« Stephanie Houston’s saga is all too common these days.
Armed with a master’s degree in architecture and six years of professional experience, Houston currently is hunting for work in San Francisco after getting laid off from a U.K.-based firm in October. She is taking all of the necessary steps: finessing her resume and portfolio, scouring the Web for job openings, networking at full-throttle. She even printed her own business cards. Ever determined, Houston has contacted 30 firms in the Bay Area; so far, only one has invited her in for an exploratory interview, in case it might be hiring in the future. “I’m trying to make the most of it,” she says, “but it’s frustrating at times.” Indeed, times are bleak. The national unemployment rate is steadily climbing; in January, it hit 7.6 percent, with the architecture and engineering industry sector shedding some 9,600 jobs. As credit remains frozen, and work dries up in the U.S. and abroad, firms large and small are cutting staff.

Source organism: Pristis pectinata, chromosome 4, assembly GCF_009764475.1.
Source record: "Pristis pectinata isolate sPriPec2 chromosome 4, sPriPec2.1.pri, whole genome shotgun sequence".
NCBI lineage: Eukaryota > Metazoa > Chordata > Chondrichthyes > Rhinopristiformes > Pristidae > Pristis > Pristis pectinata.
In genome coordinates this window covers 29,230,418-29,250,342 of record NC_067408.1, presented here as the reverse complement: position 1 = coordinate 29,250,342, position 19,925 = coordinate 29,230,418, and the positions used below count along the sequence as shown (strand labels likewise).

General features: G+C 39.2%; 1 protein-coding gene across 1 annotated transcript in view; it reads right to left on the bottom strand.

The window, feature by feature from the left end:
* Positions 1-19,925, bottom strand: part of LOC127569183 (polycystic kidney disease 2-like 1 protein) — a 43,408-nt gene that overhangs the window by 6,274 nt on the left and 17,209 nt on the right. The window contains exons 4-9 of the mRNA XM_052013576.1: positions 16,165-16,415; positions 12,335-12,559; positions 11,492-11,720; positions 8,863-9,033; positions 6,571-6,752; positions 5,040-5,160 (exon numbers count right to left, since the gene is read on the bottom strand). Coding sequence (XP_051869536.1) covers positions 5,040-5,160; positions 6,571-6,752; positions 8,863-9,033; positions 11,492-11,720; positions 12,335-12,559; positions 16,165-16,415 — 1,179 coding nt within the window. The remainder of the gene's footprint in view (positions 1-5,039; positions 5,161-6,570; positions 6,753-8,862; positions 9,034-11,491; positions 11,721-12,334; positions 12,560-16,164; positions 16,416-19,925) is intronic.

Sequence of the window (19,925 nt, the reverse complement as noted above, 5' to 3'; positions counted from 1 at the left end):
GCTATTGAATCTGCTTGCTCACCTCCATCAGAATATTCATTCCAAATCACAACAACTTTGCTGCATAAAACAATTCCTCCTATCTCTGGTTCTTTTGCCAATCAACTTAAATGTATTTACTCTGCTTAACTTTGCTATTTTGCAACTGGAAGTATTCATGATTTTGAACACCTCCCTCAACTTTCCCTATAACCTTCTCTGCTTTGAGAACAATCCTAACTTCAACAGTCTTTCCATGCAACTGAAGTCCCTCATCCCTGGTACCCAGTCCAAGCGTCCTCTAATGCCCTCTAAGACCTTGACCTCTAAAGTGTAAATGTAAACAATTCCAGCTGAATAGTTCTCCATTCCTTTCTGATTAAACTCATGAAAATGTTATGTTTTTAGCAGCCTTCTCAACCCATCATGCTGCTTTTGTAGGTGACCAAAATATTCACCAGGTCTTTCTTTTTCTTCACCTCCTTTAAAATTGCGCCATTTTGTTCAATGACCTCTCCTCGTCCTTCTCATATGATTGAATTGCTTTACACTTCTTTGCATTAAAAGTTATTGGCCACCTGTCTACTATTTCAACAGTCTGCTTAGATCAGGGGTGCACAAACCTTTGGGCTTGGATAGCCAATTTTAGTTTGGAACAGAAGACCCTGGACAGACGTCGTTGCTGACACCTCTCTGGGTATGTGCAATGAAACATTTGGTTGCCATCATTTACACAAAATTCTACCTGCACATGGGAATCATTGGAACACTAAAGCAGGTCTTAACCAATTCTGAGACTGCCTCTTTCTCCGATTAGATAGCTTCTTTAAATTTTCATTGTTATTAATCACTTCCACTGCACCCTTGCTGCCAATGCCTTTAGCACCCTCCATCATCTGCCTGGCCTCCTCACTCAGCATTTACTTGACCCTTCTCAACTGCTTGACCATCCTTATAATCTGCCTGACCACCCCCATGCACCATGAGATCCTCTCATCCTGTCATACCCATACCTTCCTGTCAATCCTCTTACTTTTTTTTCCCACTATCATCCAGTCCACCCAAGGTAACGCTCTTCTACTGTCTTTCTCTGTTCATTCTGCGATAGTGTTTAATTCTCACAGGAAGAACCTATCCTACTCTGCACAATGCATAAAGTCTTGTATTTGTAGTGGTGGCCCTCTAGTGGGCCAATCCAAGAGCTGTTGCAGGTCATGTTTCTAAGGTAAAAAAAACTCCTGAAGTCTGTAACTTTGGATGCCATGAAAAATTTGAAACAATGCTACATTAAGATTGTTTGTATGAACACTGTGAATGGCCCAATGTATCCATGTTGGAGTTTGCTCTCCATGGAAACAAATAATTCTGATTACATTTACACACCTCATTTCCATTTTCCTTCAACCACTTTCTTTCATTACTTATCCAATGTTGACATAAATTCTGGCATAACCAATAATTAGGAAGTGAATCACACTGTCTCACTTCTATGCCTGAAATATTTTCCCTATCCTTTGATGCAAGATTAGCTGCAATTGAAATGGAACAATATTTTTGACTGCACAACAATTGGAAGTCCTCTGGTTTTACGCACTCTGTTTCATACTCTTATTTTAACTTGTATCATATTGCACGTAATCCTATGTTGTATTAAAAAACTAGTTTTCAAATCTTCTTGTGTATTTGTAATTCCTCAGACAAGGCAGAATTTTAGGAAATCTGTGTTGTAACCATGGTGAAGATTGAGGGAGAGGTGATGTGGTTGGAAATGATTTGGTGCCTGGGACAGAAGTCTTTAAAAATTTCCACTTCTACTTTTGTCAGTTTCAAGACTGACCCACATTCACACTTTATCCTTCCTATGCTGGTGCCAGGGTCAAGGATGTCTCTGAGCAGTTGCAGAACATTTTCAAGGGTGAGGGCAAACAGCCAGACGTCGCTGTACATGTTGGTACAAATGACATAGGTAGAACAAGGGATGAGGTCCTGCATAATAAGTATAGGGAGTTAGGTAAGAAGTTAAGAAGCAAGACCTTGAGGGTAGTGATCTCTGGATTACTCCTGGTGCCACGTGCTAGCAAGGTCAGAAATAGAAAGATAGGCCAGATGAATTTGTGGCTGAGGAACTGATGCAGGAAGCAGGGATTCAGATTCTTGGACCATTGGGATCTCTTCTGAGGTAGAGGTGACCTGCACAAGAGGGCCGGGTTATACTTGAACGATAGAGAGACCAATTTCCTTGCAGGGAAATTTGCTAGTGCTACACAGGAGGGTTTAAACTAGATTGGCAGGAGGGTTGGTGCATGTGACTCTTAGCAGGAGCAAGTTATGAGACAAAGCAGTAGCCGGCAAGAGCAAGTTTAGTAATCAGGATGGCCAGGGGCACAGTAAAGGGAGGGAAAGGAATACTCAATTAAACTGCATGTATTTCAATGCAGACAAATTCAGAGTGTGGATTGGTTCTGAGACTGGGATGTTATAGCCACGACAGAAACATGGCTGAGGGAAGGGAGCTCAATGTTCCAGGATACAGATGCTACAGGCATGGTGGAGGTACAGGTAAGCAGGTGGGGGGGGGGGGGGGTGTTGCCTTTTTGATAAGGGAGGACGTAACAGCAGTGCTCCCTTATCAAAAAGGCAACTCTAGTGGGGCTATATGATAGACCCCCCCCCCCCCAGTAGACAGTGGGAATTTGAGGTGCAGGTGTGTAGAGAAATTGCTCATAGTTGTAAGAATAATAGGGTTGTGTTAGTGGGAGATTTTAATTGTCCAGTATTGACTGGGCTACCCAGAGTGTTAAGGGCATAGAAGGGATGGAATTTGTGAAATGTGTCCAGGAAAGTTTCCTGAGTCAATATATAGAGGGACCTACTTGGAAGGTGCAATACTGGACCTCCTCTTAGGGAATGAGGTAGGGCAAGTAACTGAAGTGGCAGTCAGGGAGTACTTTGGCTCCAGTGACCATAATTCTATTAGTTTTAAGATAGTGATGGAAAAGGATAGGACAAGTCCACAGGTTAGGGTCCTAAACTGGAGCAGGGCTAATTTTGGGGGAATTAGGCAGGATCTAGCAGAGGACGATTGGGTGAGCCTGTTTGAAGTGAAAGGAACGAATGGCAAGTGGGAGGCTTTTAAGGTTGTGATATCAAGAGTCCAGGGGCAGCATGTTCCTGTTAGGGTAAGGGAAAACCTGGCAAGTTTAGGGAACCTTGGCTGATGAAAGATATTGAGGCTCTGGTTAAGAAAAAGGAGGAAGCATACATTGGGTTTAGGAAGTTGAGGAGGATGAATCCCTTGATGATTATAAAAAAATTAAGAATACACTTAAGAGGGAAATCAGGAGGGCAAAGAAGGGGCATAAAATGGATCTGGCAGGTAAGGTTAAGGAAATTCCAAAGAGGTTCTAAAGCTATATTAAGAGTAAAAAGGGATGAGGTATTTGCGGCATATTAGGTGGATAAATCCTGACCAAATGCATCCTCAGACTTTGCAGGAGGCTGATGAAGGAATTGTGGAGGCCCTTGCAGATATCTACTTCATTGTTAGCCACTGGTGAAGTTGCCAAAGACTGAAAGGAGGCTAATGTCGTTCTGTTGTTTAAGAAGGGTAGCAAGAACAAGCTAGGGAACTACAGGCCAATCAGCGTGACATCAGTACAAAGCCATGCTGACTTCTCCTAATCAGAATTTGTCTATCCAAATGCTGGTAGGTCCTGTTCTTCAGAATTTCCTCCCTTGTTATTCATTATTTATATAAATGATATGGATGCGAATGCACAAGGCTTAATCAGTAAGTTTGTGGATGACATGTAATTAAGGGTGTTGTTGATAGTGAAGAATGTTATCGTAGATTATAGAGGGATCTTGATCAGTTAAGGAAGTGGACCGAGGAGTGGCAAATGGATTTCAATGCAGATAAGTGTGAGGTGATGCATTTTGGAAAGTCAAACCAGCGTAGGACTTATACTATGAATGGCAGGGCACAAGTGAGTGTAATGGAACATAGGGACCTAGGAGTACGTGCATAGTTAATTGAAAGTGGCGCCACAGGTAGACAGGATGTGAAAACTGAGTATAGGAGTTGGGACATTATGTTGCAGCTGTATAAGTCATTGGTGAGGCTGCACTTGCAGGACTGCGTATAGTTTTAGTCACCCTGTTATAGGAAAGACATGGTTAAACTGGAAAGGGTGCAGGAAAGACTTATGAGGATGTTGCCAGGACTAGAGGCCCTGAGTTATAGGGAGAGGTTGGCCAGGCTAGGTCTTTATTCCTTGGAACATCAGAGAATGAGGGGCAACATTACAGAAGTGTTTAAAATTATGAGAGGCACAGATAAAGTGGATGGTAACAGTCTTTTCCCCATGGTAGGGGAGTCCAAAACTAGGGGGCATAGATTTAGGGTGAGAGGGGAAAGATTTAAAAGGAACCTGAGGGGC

Nobody is immune from getting laid off in this depressed economy, experts say. For those who have lost their job—or fear losing it—the near future does not look promising. There are strategies, however, that architects can employ to ensure their longevity in the profession. »